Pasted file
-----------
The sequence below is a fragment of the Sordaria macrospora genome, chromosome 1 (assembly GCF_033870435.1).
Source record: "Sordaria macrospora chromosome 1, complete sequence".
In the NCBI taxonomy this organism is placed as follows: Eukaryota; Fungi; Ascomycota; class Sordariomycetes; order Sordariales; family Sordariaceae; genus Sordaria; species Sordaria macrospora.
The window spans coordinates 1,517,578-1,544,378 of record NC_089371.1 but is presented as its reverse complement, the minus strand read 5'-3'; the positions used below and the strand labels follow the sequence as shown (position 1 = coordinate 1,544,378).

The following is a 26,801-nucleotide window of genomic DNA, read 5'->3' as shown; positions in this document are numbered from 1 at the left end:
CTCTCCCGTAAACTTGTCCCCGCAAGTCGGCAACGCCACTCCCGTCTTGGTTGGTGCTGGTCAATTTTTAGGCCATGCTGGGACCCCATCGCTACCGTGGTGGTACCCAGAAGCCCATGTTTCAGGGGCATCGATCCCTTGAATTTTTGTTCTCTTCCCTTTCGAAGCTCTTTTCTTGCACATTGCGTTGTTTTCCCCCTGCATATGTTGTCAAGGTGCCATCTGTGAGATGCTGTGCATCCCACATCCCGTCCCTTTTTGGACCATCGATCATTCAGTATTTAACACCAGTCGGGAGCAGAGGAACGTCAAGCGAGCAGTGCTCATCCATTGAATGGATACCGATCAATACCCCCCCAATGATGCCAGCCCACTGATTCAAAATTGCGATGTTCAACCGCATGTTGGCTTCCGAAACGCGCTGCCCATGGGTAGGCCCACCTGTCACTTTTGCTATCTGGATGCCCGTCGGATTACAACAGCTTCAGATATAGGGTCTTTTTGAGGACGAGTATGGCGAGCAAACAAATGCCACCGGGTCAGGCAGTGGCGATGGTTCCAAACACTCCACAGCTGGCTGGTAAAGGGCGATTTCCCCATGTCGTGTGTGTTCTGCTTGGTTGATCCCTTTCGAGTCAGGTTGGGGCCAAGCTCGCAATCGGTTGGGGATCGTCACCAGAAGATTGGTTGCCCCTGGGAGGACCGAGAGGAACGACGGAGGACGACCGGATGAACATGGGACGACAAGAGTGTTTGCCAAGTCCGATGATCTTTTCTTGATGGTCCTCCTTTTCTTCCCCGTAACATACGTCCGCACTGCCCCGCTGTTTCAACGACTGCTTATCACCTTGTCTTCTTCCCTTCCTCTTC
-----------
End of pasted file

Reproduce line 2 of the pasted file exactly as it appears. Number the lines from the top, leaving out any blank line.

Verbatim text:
Source record: "Sordaria macrospora chromosome 1, complete sequence".